Ensemble Liaison is blessed with a wealth of friends willing to augment a repertoire of works written for clarinet, cello and piano either as solo instruments or in various combinations. Collaborating with students from the Australian National Academy of Music, violinist Adam Chalabi and soprano extraordinaire Greta Bradman (pictured), they presented a splendid program in a much more expanded form than usual.
The concert began with a spirited and disciplined performance of what David Griffiths called “one of my favourite works” and “one of the most beautiful pieces ever written”. Aaron Copland’s Appalachian Spring was originally written for a chamber orchestra of thirteen instruments and Griffiths chose to perform this less commonly played version. With a bunch of talented ANAM students led by Adam Chalabi and underpinned by the ever exuberant Griffiths himself on clarinet, Svetlana Bogosavljevic on cello and Timothy Young at the piano, it was easy to understand his enthusiasm. ANAM student Kim Falconer added substantially to the beauty of the work with her mellow rounded tone in the prominent part for flute.
Ensemble Liaison’s ninth season has the title “Il Bel Canto” and that is exactly what was delivered with Greta Bradman’s stunning voice illuminating the other two items on the program.
As the recipient of the 2014 Melbourne Recital Centre and Melbourne Conservatorium of Music Composition Award, which provides MCM’s emerging composers with the chance to write a six to eight minute work for one the MRC’s Local Heroes ensembles, Mark Viggiani approached the so aptly named Ensemble Liaison. The result, Cleopatra, is a dramatic study of the Egyptian queen as portrayed in Shakespeare’s Antony and Cleopatra. By editing various excerpts from the text to highlight different aspects of her character, the work explores the relationship between these two legendary lovers, culminating in her decision to end her life. Viggiani’s writing is accessible and inventive, with moments of high drama juxtaposed against bleak despair reflecting the shades of Cleopatra’s personality and predicament. He paints a striking portrait using Greta Bradman’s unique gifts to great advantage.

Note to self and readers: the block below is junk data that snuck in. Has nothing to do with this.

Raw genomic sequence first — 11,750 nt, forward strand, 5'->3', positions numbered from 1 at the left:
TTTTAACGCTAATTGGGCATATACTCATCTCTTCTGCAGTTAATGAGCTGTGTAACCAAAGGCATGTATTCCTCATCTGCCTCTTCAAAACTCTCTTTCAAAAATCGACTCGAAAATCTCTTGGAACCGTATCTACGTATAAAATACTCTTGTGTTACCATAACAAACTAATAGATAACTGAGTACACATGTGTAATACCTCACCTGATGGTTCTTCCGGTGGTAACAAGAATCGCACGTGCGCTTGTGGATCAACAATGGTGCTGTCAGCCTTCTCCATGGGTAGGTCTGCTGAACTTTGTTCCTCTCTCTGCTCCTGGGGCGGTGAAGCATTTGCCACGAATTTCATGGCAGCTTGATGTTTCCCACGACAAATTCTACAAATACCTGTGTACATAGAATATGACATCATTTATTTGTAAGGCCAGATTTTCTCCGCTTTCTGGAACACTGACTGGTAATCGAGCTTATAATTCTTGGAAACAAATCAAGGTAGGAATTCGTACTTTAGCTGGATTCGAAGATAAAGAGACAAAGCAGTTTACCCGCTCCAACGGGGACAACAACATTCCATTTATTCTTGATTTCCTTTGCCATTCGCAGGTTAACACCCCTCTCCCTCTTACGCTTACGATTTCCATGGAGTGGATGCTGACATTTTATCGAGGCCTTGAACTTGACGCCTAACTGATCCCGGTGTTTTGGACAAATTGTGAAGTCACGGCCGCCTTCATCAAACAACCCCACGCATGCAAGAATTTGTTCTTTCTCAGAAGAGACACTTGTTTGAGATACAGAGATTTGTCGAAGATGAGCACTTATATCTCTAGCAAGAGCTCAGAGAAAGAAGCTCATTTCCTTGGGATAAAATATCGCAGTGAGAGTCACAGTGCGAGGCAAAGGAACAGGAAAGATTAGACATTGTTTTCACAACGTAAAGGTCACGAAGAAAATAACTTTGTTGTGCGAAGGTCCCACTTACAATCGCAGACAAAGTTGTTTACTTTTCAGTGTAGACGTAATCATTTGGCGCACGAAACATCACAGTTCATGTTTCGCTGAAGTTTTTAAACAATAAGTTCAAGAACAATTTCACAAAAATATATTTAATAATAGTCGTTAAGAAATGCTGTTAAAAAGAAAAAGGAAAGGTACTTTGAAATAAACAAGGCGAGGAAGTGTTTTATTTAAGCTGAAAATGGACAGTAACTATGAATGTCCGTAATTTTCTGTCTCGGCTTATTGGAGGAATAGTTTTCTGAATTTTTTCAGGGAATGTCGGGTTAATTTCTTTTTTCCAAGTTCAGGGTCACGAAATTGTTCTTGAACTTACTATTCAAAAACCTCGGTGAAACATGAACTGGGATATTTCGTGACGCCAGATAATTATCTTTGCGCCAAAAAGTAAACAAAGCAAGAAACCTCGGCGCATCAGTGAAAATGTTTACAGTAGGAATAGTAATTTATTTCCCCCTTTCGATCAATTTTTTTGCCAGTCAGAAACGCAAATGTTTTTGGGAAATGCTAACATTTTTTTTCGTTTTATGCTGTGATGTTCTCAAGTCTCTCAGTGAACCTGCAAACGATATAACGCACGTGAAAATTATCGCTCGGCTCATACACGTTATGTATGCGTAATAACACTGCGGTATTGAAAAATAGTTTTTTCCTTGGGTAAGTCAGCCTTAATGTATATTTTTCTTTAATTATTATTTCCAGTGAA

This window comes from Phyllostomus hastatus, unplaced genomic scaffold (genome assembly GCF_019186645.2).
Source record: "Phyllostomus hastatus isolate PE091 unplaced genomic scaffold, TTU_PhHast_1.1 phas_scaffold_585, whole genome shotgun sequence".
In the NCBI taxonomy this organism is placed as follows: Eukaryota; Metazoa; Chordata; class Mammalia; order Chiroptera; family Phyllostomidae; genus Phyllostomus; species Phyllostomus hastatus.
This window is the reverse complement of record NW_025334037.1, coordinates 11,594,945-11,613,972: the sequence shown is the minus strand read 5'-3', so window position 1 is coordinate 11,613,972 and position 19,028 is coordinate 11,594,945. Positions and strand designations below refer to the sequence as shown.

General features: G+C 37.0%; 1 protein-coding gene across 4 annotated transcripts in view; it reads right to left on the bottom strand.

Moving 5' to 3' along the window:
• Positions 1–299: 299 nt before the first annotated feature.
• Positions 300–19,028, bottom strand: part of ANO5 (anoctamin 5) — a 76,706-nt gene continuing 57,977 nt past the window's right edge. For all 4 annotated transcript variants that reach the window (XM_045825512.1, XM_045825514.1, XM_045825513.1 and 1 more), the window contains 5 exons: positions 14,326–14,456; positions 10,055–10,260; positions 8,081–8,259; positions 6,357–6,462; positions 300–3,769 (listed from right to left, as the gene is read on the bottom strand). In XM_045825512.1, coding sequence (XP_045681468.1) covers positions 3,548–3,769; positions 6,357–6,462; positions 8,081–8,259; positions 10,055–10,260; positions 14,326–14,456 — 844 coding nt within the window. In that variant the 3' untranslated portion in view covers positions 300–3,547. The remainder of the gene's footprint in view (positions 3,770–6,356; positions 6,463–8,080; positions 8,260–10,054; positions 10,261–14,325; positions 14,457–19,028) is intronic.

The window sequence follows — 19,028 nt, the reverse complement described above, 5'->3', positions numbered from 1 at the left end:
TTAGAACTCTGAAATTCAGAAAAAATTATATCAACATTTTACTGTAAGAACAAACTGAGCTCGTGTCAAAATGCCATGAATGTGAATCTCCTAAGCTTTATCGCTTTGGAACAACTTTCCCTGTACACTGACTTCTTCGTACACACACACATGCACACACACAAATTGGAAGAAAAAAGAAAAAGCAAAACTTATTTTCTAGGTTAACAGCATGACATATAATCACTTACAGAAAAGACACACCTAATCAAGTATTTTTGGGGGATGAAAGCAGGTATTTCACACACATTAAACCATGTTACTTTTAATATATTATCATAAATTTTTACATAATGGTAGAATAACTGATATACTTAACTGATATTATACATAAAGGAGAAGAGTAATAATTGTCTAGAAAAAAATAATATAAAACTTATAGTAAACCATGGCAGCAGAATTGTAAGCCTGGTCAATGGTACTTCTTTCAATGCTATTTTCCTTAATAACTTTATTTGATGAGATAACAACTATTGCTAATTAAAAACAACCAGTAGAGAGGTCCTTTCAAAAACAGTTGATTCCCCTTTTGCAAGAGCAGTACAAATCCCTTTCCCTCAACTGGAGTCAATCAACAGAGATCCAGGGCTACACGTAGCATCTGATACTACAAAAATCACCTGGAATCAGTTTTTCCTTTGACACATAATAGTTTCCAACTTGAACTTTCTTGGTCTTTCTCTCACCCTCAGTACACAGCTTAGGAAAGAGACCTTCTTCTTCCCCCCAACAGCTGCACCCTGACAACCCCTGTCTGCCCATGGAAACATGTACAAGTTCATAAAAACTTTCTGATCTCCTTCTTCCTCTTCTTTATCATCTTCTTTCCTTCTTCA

The mezzo quality of her middle and lower range is alluring and merges effortlessly with limpid soft singing in the upper register that seems to hang in the air. As was apparent in her brilliant performance in Handel’s Rodelinda, Bradman knows exactly how to tune into the superb acoustic of the Elisabeth Murdoch Hall. Although it was often difficult to understand the text, the instrumental nature of Bradman’s voice projected the general sense of the narrative and was a constant joy to hear. To fully appreciate the work, however, a copy of the text in some form was needed.
Gustav Mahler’s Fourth Symphony was originally written for twenty-five wind and percussion instruments, strings, harp and voice. Klaus Simon’s arrangement for fifteen instruments (seven winds and percussion, strings, piano, harmonium, and voice) is a far cry from the usual lush orchestration to which audiences are accustomed. Chalabi’s unobtrusive, musically defined leadership ensured a convincing performance of an arrangement that posed considerable challenges. The horn component, such an important feature of Mahler’s work, was concentrated from four horns into one and ANAM’s Alden Cai is to be commended for managing it so well. Fine playing from all ANAM students made this a satisfying musical experience, but Greta Bradman’s contribution made it an exceptional one in the final movement as she sang the words of simple faith and joy with ravishing, pure tone.
Ensemble Liaison is renowned for its innovative programming and this was collaboration at its best as all artists worked together to create, nurture and perform with the support of Melbourne’s major musical institutions. The MRC, ANAM, the University of Melbourne and Monash University each played a role in what deserves to be one of many such projects for the further enrichment of Australia’s cultural life.
This concert was reviewed at the Melbourne Recital Centre on August 21.